Iran is not connected to Shia groups in Egypt that recently held Husseiniat, rituals performed in memory of the death of Prophet Mohamed’s grandson Hussein, an Iranian official has said, according to German news agency DPA.
Mohamed Mahdi Taskhiri, secretary general of the World Assembly for Proximity of Islamic Schools of Thought, said such practices harm the possibility of dialogue and Islamic unity, and hence are irresponsible. He described them as individual practices.
Anti-Shia rhetoric is prevalent in Egypt, especially among Islamist groups such as the Muslim Brotherhood and the Salafi movement, which are predominately Sunni.
During his meeting with an Egyptian delegation visiting Tehran, Taskhiri said that more than ever, Islamic countries need to cooperate in political, social and economic fields in light of the common challenges they face, particularly since they have a common history and present situation, reported DPA.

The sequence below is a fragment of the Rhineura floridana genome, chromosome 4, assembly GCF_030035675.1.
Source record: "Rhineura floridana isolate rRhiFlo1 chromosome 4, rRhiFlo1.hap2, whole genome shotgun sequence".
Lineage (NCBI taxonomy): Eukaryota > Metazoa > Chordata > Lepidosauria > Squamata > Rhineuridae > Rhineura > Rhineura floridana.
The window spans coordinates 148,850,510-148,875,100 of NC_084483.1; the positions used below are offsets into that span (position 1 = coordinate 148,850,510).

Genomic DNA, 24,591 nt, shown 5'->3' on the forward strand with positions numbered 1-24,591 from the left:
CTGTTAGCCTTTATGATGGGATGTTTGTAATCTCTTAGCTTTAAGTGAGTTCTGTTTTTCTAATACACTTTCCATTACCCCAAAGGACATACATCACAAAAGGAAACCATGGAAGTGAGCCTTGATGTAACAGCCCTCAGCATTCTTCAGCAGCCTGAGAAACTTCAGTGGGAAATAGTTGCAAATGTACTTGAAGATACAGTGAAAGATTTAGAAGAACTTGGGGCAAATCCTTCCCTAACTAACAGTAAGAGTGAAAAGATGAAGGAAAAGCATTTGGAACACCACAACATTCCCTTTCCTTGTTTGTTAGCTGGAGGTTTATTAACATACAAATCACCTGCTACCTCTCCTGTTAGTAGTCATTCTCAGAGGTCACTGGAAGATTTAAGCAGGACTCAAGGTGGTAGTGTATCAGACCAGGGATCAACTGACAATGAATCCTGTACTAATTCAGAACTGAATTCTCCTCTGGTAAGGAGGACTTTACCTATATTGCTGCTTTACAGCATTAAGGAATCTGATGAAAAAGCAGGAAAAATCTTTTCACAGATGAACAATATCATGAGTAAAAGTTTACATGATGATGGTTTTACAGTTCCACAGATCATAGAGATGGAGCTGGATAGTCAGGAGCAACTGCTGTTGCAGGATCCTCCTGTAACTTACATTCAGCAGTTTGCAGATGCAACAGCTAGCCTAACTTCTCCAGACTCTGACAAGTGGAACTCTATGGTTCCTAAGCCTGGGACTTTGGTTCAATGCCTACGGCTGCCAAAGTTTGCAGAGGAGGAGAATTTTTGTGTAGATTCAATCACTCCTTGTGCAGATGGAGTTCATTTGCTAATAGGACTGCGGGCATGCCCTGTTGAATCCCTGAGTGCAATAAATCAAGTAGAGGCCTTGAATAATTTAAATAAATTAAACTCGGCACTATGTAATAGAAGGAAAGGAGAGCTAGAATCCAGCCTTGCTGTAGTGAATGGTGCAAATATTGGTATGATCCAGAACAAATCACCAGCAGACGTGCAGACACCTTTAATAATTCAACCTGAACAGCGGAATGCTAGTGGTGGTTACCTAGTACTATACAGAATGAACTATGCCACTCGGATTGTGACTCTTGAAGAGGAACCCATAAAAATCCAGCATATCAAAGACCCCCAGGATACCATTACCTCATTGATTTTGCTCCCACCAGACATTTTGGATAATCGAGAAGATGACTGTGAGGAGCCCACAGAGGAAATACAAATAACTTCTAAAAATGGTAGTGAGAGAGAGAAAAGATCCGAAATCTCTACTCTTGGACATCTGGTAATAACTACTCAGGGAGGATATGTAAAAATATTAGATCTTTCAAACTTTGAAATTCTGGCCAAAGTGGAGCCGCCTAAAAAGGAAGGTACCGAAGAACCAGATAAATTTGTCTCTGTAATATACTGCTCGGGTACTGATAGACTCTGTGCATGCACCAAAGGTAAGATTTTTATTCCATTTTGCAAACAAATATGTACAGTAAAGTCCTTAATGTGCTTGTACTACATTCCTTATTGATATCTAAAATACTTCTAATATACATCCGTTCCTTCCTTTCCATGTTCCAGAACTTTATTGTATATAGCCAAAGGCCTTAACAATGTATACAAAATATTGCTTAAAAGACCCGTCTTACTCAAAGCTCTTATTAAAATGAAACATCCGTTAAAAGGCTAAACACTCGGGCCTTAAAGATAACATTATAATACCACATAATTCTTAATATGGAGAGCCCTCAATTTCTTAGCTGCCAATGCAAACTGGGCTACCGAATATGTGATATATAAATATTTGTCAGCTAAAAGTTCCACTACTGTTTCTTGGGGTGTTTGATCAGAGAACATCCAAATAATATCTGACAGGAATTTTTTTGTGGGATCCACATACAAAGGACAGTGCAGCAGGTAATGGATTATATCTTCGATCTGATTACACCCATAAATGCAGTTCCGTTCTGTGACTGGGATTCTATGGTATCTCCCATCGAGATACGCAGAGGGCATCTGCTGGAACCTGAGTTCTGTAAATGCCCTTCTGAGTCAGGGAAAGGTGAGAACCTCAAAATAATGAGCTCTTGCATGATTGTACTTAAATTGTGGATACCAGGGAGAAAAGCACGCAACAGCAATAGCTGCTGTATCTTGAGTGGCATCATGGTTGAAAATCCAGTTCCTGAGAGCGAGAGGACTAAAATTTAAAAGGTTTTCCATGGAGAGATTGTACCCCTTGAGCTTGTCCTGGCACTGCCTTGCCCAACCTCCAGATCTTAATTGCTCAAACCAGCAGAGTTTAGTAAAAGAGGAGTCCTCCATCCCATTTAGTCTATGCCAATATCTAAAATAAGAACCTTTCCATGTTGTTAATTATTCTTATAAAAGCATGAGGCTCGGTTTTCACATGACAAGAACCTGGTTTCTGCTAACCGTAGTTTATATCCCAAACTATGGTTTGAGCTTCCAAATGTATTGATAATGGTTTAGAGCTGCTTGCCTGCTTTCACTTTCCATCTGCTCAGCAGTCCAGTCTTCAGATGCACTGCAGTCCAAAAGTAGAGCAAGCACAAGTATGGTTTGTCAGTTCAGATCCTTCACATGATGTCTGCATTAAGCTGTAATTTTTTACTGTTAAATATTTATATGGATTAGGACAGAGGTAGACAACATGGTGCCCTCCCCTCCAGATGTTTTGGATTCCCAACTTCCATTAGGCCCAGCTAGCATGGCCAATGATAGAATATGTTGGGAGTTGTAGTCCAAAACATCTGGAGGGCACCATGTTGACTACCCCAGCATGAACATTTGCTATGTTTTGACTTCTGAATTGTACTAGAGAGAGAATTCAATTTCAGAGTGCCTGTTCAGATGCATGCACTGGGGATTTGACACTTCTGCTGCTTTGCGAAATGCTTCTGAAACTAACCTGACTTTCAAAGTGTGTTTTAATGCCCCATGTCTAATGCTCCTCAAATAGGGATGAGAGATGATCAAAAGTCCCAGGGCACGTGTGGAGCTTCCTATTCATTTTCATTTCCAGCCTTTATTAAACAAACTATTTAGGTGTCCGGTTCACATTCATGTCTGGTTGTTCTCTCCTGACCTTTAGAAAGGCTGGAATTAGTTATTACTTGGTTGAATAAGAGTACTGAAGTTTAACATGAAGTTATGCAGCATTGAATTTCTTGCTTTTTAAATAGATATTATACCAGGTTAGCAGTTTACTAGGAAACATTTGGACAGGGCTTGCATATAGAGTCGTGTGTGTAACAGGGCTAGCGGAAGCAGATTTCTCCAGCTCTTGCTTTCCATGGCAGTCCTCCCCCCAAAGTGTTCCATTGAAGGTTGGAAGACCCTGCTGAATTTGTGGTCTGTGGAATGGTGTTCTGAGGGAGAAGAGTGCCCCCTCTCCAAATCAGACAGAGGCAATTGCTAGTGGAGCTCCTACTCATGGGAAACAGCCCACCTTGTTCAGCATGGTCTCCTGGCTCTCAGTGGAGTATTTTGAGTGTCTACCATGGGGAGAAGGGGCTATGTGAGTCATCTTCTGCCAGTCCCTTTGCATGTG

He emphasized the need to steer clear of doctrinal differences in the Islamic world and of attempts to spread one’s doctrine in other countries, saying this would lead to fragmentation and extremism.
Ties between Egypt, the most populous country in the Arab world, and Iran were severed after Iran’s 1979 Islamic revolution and Egypt’s peace treaty with Israel the same year. But they have warmed since a popular uprising toppled Egyptian President Hosni Mubarak on 11 February.
Taskhiri said his organization has participated in and organized more than 80 forums last year. Al-Azhar first brought up the idea of bringing Shia and Sunni Muslims closer 70 years ago, he said.
He condemned fighting over doctrinal differences, as happened in Iraq and other countries, expressing hope for stability in Syria. He said the official Iranian position on the crisis in Syria has sparked controversy in Iran, with half of the population opposing the official Iranian stance.
Amid mounting criticism of Syrian President Bashar al-Assad and his regime over the government’s response to ongoing unrest in the country, Iran — a traditional Assad ally — has chosen to reiterate its support for the Alawite leader.
Edited translation from Al-Masry Al-Youm